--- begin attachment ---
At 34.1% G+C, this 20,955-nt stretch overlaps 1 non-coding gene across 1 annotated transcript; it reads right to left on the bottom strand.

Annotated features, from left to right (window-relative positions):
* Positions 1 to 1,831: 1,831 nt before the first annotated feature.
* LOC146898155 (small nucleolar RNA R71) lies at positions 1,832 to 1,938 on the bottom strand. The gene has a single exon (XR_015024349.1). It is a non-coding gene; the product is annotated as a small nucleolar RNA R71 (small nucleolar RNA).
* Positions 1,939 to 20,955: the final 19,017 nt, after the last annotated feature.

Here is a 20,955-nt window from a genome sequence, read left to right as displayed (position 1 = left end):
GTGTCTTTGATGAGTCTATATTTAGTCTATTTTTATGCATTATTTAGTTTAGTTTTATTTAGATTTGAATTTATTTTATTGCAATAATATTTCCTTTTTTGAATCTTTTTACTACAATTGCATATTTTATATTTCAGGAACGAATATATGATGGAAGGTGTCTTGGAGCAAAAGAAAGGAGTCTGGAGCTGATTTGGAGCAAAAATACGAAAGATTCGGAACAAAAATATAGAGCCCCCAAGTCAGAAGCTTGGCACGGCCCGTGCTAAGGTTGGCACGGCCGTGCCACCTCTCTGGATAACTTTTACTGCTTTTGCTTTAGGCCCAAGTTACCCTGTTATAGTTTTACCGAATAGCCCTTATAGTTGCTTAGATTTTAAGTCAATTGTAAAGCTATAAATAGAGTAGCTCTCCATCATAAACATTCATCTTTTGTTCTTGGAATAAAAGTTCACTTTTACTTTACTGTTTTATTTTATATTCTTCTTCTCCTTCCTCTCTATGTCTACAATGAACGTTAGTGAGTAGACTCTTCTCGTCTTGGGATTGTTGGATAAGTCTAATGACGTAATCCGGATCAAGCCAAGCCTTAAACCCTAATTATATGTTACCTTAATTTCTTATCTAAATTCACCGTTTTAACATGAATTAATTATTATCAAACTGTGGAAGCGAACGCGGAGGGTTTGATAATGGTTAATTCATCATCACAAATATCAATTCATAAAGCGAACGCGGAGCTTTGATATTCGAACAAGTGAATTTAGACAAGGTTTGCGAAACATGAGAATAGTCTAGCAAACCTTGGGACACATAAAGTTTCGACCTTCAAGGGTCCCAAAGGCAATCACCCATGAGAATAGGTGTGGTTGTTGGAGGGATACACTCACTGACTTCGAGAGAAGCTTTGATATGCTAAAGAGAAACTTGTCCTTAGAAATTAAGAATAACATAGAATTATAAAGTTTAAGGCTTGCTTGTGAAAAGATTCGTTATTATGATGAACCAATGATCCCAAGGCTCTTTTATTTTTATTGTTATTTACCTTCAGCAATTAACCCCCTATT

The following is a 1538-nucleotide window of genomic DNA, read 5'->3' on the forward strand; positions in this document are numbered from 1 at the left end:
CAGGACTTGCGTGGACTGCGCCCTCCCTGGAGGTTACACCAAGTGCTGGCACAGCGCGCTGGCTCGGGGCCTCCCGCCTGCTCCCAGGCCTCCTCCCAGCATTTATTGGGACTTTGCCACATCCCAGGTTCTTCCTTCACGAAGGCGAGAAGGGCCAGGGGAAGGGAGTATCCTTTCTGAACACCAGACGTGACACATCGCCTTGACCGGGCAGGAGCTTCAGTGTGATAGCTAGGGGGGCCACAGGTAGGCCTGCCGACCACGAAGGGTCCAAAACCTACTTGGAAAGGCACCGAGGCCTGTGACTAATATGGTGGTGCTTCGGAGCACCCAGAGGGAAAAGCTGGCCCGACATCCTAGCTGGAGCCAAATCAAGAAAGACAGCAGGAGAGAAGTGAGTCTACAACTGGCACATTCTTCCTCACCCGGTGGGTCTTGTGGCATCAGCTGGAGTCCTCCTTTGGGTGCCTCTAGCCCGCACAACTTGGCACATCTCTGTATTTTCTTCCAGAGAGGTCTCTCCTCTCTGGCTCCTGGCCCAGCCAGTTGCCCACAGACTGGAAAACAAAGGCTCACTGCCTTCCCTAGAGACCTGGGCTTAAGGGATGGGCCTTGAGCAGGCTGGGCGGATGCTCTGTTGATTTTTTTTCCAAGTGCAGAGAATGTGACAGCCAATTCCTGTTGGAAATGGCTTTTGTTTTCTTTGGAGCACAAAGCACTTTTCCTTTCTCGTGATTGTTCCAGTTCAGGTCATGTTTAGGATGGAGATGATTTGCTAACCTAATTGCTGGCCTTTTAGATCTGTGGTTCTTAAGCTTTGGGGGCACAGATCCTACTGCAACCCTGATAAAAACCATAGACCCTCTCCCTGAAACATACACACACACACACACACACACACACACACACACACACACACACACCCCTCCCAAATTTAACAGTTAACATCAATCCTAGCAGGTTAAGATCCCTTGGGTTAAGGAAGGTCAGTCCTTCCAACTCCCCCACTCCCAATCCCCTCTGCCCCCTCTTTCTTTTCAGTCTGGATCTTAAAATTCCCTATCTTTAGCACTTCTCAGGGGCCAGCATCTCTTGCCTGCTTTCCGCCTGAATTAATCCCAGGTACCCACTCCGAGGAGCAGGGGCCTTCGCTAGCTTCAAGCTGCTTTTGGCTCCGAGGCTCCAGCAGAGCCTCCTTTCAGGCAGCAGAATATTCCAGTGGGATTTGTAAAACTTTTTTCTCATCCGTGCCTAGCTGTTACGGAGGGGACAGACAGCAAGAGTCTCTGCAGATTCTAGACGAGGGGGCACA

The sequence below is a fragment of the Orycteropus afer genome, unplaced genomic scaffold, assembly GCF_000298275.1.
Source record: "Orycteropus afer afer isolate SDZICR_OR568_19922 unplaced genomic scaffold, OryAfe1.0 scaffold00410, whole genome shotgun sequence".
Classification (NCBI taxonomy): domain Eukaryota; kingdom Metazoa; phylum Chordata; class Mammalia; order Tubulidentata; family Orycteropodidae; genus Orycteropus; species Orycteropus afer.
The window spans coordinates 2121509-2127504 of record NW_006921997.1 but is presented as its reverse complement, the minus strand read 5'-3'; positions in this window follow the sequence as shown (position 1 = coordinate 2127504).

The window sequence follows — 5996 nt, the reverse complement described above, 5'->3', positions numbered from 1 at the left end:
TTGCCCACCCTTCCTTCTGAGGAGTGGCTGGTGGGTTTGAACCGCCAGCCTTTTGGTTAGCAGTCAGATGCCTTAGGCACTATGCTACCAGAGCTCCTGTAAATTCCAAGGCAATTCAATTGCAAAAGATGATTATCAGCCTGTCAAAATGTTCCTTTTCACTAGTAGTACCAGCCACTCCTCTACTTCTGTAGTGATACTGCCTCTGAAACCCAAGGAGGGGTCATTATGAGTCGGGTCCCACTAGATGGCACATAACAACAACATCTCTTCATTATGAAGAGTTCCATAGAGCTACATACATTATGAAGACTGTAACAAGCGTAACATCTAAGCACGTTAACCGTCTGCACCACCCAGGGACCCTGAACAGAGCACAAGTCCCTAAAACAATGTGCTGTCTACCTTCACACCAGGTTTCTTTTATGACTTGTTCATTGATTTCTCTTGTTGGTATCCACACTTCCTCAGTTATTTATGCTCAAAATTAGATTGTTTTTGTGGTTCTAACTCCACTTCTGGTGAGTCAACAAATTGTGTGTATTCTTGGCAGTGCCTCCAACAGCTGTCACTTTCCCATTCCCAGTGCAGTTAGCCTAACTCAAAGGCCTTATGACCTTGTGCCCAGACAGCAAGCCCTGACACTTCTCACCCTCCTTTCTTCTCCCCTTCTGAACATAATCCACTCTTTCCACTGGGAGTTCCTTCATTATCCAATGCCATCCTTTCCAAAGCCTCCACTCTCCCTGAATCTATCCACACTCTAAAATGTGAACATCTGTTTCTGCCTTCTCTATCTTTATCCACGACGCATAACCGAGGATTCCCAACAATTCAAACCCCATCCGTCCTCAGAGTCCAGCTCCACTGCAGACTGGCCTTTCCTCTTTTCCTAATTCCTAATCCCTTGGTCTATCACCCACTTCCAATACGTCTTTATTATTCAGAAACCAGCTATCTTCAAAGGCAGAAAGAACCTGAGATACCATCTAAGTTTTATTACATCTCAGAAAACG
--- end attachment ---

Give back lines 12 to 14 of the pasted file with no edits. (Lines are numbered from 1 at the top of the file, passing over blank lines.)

Classification (NCBI taxonomy): domain Eukaryota; kingdom Metazoa; phylum Chordata; class Mammalia; order Tubulidentata; family Orycteropodidae; genus Orycteropus; species Orycteropus afer.
The window spans coordinates 2121509-2127504 of record NW_006921997.1 but is presented as its reverse complement, the minus strand read 5'-3'; positions in this window follow the sequence as shown (position 1 = coordinate 2127504).

The window sequence follows — 5996 nt, the reverse complement described above, 5'->3', positions numbered from 1 at the left end: